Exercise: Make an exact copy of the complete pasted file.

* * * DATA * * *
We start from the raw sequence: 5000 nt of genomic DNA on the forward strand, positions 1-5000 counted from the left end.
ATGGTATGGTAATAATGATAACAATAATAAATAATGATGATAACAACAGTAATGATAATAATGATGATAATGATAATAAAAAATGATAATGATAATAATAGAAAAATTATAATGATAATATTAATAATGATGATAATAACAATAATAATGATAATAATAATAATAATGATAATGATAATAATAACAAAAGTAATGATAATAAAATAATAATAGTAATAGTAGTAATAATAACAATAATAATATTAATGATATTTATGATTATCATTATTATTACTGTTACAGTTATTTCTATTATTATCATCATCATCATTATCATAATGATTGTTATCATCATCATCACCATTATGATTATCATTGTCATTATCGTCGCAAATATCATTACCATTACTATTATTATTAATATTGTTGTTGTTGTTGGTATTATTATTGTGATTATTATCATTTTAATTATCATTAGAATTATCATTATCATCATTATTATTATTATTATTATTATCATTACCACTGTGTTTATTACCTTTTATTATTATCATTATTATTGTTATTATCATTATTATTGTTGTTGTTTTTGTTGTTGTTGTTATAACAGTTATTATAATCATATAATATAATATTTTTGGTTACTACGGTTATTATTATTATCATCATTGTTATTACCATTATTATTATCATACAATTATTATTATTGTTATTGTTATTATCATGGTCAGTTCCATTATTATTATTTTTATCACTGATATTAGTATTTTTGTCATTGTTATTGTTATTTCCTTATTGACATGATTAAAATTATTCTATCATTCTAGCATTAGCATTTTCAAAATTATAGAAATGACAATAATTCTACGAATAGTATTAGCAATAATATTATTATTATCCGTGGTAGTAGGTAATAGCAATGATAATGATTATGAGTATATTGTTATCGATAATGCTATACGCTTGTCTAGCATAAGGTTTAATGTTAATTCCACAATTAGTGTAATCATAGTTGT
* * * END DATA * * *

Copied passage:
We start from the raw sequence: 5000 nt of genomic DNA on the forward strand, positions 1-5000 counted from the left end.
ATGGTATGGTAATAATGATAACAATAATAAATAATGATGATAACAACAGTAATGATAATAATGATGATAATGATAATAAAAAATGATAATGATAATAATAGAAAAATTATAATGATAATATTAATAATGATGATAATAACAATAATAATGATAATAATAATAATAATGATAATGATAATAATAACAAAAGTAATGATAATAAAATAATAATAGTAATAGTAGTAATAATAACAATAATAATATTAATGATATTTATGATTATCATTATTATTACTGTTACAGTTATTTCTATTATTATCATCATCATCATTATCATAATGATTGTTATCATCATCATCACCATTATGATTATCATTGTCATTATCGTCGCAAATATCATTACCATTACTATTATTATTAATATTGTTGTTGTTGTTGGTATTATTATTGTGATTATTATCATTTTAATTATCATTAGAATTATCATTATCATCATTATTATTATTATTATTATTATCATTACCACTGTGTTTATTACCTTTTATTATTATCATTATTATTGTTATTATCATTATTATTGTTGTTGTTTTTGTTGTTGTTGTTATAACAGTTATTATAATCATATAATATAATATTTTTGGTTACTACGGTTATTATTATTATCATCATTGTTATTACCATTATTATTATCATACAATTATTATTATTGTTATTGTTATTATCATGGTCAGTTCCATTATTATTATTTTTATCACTGATATTAGTATTTTTGTCATTGTTATTGTTATTTCCTTATTGACATGATTAAAATTATTCTATCATTCTAGCATTAGCATTTTCAAAATTATAGAAATGACAATAATTCTACGAATAGTATTAGCAATAATATTATTATTATCCGTGGTAGTAGGTAATAGCAATGATAATGATTATGAGTATATTGTTATCGATAATGCTATACGCTTGTCTAGCATAAGGTTTAATGTTAATTCCACAATTAGTGTAATCATAGTTGT